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Appl Environ Microbiol. 2006 Mar;72(3):1800-9.

Human and animal enteric caliciviruses in oysters from different coastal regions of the United States.

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Food Animal Health Research Program, Department of Veterinary Preventive Medicine, Ohio Agricultural Research and Development Center, The Ohio State University, 1680 Madison Avenue, Wooster, OH 44691-4096, USA.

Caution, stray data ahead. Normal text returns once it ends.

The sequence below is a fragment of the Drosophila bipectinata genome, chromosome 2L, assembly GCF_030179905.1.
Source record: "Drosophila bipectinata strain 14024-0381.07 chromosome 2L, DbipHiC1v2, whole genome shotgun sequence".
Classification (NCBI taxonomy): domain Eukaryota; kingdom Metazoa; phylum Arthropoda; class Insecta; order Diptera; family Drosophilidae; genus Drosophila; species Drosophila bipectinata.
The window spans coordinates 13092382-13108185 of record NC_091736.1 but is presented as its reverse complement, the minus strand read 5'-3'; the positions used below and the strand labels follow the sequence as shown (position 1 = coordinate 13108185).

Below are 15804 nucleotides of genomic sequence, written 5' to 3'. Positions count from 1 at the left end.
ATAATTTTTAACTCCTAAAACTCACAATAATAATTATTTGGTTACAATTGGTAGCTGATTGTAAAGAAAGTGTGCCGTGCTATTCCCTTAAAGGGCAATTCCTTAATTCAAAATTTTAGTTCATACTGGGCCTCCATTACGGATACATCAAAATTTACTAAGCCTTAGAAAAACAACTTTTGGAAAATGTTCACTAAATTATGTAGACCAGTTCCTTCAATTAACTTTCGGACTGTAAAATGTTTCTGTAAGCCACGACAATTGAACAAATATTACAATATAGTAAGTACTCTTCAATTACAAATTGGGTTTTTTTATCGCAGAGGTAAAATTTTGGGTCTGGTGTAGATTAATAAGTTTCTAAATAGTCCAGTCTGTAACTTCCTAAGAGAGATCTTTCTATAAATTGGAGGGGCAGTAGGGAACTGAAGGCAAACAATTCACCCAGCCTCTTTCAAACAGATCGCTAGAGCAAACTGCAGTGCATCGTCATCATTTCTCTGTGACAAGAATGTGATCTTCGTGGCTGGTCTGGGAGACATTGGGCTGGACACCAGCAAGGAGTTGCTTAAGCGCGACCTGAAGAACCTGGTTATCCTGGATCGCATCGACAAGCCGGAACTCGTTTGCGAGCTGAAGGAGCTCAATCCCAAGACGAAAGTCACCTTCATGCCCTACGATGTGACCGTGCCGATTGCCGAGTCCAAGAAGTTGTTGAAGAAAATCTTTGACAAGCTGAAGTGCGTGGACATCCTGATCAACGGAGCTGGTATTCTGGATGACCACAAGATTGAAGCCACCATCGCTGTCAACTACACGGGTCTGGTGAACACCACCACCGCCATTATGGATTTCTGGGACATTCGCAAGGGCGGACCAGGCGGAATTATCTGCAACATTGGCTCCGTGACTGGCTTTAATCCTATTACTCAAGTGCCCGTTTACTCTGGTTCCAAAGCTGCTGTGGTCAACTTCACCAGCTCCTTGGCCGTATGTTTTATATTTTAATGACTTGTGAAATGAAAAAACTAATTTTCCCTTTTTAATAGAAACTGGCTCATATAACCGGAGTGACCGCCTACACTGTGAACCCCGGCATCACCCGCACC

Food-borne diseases are a major cause of morbidity and hospitalization worldwide. Enteric caliciviruses are capable of persisting in the environment and in the tissues of shellfish. Human noroviruses (HuNoVs) have been implicated in outbreaks linked to shellfish consumption. The genetic and antigenic relatedness between human and animal enteric caliciviruses suggests that interspecies transmission may occur. To determine the occurrence of human and animal enteric caliciviruses in United States market oysters, we surveyed regional markets. Oysters were collected from 45 bays along the United States coast during the summer and winter of 2002 and 2003. Samples were analyzed by reverse transcription-PCR, and results were confirmed by hybridization and sequence analysis. Nine samples (20%) were positive for HuNoV genogroup II after hybridization. Animal enteric caliciviruses were detected in 10 samples (22%). Seven of these samples were positive for porcine norovirus genogroup II, and one sample was positive for porcine sapovirus after hybridization and confirmation by sequencing. Bovine noroviruses were detected in two samples, and these results were confirmed by sequencing. Five HuNoV samples sequenced in the polymerase region were similar to the norovirus genogroup II US 95/96 subset (genogroup II-4) previously implicated in diarrhea outbreaks. Different seasonal and state distributions were detected. The presence of animal enteric caliciviruses was associated with states with high livestock production. Although the presence of human caliciviruses in raw oysters represents a potential risk for gastroenteritis, disease confirmation by investigation of outbreaks is required. The simultaneous detection of human and animal enteric caliciviruses raises concerns about human infection or coinfection with human and animal strains that could result in genomic recombination and the emergence of new strains.

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